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The New Progressivism is Here!
 

The New Progressivism is Here!

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Presentation on one view of the evolution of progressive education in the 21st century, originally made for the Progressive Education Network national conference in October 2009.

Presentation on one view of the evolution of progressive education in the 21st century, originally made for the Progressive Education Network national conference in October 2009.

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    The New Progressivism is Here! The New Progressivism is Here! Presentation Transcript

    • The New Progressivism …is here! Peter Gow Beaver Country Day School PEN 2009
    • “ What is Progressive Education ?”
      • A question that baffles the general public
      • A question that challenges educators to explain themselves and what they do
      • A “whipping boy” of an idea that has complicated our lives with distractions and red herrings for a century
      • Target of choice for Hirsch, Ravitch, Finn, and more (especially when we let them define us)
      • A question some of us are tired of answering
    • Assault on Progressive Education
      • “ Permissive” education
      • “ Content-free” education
      • “ Alternative” education
      • Founding Father John Dewey, condemned as
          • Atheist
          • Socialist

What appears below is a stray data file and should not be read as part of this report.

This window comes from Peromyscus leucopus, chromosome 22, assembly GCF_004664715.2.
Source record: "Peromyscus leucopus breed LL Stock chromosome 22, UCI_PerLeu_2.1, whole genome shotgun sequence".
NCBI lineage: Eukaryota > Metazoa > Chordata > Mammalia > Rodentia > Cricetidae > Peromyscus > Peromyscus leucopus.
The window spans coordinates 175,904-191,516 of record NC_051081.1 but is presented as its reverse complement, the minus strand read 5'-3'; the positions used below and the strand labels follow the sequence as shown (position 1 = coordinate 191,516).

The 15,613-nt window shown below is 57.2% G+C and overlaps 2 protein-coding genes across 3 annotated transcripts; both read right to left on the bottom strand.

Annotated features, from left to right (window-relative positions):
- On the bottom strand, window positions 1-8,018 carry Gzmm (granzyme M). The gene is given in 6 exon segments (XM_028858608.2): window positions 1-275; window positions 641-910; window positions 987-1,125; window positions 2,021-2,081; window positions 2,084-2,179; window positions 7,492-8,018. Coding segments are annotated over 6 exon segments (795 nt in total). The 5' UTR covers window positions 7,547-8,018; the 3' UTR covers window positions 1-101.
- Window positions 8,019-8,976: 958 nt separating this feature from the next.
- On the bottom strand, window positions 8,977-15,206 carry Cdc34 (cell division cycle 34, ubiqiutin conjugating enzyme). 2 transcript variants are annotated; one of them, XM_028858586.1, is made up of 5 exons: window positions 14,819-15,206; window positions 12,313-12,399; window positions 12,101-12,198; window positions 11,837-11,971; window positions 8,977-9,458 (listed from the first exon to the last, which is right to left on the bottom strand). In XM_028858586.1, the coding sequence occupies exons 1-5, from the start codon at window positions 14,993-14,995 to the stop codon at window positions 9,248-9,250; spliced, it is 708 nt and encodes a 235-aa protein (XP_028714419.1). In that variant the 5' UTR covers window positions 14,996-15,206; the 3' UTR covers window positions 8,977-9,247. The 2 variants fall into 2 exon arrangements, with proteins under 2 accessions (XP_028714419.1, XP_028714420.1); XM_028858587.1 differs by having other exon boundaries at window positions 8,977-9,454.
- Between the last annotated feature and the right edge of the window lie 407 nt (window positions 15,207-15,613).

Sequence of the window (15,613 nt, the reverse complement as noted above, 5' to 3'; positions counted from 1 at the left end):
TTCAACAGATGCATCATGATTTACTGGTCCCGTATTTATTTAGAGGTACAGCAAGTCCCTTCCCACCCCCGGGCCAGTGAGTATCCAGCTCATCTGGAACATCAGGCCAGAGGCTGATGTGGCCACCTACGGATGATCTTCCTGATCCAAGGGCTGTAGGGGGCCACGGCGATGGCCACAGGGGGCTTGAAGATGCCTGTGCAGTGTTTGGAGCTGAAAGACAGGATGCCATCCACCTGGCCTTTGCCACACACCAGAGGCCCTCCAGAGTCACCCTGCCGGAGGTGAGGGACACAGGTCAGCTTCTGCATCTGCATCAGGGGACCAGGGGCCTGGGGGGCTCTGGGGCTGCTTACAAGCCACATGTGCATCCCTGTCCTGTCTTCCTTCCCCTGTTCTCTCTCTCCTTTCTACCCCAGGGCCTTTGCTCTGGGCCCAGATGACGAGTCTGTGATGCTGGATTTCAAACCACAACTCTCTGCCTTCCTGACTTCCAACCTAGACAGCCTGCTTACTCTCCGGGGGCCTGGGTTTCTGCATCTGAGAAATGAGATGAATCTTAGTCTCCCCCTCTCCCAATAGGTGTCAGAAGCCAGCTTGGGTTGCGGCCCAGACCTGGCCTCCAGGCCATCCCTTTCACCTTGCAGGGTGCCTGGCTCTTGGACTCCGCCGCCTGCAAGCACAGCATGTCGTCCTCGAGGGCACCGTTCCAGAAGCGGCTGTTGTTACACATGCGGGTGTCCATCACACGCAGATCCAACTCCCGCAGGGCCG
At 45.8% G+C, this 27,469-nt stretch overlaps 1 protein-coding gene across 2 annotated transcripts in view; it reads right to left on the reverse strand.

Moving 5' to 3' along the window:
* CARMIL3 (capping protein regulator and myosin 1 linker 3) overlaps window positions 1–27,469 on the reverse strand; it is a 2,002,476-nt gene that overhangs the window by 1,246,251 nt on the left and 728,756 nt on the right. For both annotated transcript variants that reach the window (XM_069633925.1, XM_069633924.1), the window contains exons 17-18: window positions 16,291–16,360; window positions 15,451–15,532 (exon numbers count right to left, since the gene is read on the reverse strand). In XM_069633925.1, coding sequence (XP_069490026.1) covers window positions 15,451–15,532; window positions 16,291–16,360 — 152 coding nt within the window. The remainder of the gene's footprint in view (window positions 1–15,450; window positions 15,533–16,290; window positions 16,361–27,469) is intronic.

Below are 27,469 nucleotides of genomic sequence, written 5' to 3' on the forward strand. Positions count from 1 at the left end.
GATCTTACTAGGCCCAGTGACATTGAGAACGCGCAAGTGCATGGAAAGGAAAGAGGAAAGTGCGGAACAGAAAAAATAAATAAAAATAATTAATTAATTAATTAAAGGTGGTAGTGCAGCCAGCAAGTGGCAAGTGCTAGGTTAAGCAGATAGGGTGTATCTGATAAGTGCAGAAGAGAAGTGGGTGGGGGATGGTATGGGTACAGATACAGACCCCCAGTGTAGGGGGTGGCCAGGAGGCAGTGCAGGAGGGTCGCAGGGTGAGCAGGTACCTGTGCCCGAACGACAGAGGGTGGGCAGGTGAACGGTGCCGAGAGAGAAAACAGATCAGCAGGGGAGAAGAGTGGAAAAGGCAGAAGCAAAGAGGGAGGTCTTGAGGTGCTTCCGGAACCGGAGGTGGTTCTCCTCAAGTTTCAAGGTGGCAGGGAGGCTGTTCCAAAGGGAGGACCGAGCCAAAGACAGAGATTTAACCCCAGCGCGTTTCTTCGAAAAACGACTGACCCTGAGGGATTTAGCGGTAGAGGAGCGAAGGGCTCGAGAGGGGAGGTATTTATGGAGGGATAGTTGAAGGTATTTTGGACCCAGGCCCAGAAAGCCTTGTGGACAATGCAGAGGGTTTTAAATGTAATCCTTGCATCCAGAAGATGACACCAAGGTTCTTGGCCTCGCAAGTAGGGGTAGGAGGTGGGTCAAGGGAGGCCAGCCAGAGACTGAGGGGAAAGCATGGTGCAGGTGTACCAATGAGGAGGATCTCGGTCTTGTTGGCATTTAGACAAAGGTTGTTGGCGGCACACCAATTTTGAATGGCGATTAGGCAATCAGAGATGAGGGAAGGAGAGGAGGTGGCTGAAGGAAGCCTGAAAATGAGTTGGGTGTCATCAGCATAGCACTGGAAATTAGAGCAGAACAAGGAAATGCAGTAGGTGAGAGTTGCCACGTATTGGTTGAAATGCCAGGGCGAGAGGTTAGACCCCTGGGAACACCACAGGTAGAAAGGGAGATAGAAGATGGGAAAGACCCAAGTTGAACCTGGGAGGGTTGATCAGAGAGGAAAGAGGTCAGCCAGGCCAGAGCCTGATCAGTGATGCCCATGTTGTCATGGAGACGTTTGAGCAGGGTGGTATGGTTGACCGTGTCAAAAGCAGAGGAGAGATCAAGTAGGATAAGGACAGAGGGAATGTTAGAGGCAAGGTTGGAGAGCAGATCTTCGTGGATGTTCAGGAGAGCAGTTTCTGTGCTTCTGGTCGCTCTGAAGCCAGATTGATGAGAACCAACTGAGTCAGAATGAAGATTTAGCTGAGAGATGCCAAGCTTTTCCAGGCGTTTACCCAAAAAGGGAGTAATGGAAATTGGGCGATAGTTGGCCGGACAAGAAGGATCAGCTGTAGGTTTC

• Elitist conspirator
          • “ One-worlder”
      • (And our work is often damned in the same terms) ‏
    • Why a “New Progressivism”?
      • To acknowledge the evolution of the paradigm
      • To focus on the positive aspects of current best practice
      • To acknowledge the adoption of new ideas and practices in many schools--independent, charter, pilot, some public
      • To position progressive education positively for a new century
      • To acknowledge continuities and clarify distinguishing characteristics
    • The New Progressivism
      • Not fundamentally ideological or political but politically progressive in its essence
      • Grows out of the “child-centered,” “experiential,” and “democratic” traditions of old Progressive thinking
      • Incorporates new understandings of child development, cognition, and Constructivist learning theory
      • Universalizes “Old Progressive” belief in the potential of each child through new models of intelligence, cultural identity, and pedagogical practice
    • What’s been happening?
      • New understandings of human and child development
      • New understandings of brain function and cognition
      • New ideas about the nature of intelligence
      • New ideas about “learning style”
      • Social/political evolution: civil rights, environmental awareness, global awareness
    • New Ideas about Development
      • Cognitive, social, moral, and racial identity development: Piaget, Erikson, Kohlberg, Bronfenbrenner, Cross, Parham, Helms
      • New answers to questions like
        • When are children ready to learn?
        • How does language development relate to other kinds of development?
        • When can children internalize particular kinds of intellectual and moral concepts?